People aren't blind to that.

He apparently wants to go in the right direction but is held back by those damn fish hooks he unknowingly has pulling at him. He states, "The usual argument against a federal health insurance program is a blind assertion...", adding that "...real economists have known for more than half a century that health care doesn’t behave like ordinary consumer goods." Let's go back to the beginning of that more than half century when sources like the AMA, The Chamber of Commerce, you know, the 'real' Americans, were accusing medicare of being a communist plot. Meanwhile, other western nations were taking advantage of economy of scale and nationalizing their healthcare systems. "THAT" is why it's 'different', because of the
inclusion of other western nations into the equation. And he says just that.

This is one of the most amazing comments I've ever read in any CD article. While trying to explain that healthcare is 'different' from , 'ordinary consumer goods', he states: "...the best evidence that health care is different comes from comparing the United States to other rich countries, which all have something closer to a single payer model for health insurance." This has to be the comment of the decade. Picture a Sherlock Holmes looking downward with his magnifier searching for footprints of the giant dragon while walking on the back of that same giant dragon. Did Mr.Kwak run out of coffee went he wrote that piece? There is nothing inherently 'different' about healthcare vis-a-vis other service costs. It's how it's treated.

An honest, objectively run government program always beat a privately run program. When it doesn't it's because the government itself is run by powerful, wealthy private sources. (surprise surprise). The excuses given don't reach the level of a cartoon. Accusations of 'one size fits all', for instance. If any product or service was a one size fits all it would be the discovery of the millennium. A Nobel Prize winner and hardly a fault. But of course, a bad business model. Whereas a good business model is 30 versions of the same corn flakes. It's amazing how one's vision can vastly improve buy dislodging those damn fish hooks.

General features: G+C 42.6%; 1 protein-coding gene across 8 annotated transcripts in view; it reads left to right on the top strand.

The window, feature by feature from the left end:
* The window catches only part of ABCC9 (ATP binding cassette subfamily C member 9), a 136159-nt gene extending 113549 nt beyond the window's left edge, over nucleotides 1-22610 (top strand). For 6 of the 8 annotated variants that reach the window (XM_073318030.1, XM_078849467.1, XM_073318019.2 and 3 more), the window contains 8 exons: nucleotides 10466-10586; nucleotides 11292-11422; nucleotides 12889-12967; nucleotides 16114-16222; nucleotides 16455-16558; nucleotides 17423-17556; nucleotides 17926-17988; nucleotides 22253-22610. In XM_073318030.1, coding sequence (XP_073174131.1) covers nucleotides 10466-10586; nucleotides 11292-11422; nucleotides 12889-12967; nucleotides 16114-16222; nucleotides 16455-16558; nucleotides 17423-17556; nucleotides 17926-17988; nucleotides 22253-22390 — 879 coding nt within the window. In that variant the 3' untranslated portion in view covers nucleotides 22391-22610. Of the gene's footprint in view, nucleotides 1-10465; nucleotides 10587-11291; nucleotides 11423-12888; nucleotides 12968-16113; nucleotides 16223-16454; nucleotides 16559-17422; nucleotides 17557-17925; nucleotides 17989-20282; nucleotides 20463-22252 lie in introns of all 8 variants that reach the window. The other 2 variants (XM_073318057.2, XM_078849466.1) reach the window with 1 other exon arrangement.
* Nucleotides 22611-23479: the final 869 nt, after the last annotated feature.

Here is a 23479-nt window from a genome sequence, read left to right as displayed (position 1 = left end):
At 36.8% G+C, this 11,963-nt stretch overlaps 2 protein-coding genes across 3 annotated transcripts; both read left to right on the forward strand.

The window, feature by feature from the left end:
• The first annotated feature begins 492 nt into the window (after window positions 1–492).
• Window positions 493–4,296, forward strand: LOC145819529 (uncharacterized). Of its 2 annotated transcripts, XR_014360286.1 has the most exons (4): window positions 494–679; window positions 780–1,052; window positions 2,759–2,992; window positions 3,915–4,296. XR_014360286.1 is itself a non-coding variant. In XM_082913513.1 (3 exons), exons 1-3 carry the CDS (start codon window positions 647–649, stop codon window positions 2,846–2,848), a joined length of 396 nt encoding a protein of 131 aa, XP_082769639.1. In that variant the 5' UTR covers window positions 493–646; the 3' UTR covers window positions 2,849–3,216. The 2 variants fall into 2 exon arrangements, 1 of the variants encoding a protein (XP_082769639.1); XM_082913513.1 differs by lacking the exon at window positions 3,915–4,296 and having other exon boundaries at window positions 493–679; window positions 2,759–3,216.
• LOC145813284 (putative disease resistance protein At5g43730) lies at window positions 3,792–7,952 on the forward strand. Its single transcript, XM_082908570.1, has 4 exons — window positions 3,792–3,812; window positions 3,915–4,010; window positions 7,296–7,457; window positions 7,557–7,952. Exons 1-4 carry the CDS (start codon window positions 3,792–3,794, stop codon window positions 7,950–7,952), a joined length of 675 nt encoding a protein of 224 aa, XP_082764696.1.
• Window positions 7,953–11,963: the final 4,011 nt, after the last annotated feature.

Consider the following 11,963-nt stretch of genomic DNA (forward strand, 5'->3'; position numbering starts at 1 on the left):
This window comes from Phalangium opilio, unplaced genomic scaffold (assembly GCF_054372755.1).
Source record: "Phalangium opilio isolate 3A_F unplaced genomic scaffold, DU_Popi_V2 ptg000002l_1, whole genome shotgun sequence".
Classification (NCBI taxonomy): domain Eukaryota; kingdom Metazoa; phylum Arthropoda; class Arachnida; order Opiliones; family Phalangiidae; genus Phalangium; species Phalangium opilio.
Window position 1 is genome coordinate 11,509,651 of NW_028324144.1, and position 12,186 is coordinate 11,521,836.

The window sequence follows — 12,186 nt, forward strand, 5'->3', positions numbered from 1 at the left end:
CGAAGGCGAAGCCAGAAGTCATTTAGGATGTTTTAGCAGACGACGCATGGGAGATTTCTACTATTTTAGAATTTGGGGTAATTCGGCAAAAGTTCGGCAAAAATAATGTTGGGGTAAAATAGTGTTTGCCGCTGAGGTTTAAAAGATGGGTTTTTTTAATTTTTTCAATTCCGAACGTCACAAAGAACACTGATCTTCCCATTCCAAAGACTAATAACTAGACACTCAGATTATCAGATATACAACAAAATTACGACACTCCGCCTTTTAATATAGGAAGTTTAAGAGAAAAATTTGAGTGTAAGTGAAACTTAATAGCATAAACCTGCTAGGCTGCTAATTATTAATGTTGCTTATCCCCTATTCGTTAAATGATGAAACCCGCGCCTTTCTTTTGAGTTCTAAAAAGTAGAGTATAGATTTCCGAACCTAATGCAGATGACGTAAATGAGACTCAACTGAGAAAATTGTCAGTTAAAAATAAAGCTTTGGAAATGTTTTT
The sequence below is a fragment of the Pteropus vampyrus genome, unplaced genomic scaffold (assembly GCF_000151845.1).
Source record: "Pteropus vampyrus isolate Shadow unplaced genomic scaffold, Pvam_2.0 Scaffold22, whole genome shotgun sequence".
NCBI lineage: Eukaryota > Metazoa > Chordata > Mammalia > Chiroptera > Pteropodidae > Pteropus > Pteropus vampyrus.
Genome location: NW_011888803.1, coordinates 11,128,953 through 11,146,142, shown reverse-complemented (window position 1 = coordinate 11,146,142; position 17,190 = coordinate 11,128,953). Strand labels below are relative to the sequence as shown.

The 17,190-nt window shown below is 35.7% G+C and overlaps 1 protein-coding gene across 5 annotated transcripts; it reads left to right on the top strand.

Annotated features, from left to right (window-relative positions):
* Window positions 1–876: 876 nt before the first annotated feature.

#7

Thanks for that. I didn't have the energy or patience to parse it as effectively as you did.


#8

Well stated eyewitness! I was seeing it in the same light but couldn't put words to my thoughts-


#9

yes. soon we shall have only 3 major health insurance corporations nation-wide. So much for "competition" bringing lower costs and better service.


#10

Just as an examples of how this claim of the innate superiroity of the private system in producing a kid is based on ideology rather then fact.

In a for private system profits for the supply of ENERGY are based upon peoples using more energy therefore it is not in their best interests to promote the use of less energy in the home.

Henry Ford made the model T based upon it being one color black and based upon anyone being able to fix it as all the parts would be standard.The premise was the cars could run for many years. Chevrolet came around to sell the idea that all cars would have different platforms , have different parts and redesigned every few years. This was so people would keep buying those cars every time a new model produced. Chevrolets model generated more profits.

And we have light bulbs that can be built to burn for 40 years but as this will hurt profits are designed to fail out of the factory.

None of this is "more efficient".


#11

Good call, and more incisive insight than those within the article, itself.


#12

Well-done. You put into words my visceral responses to this article. Wall Street journal, indeed.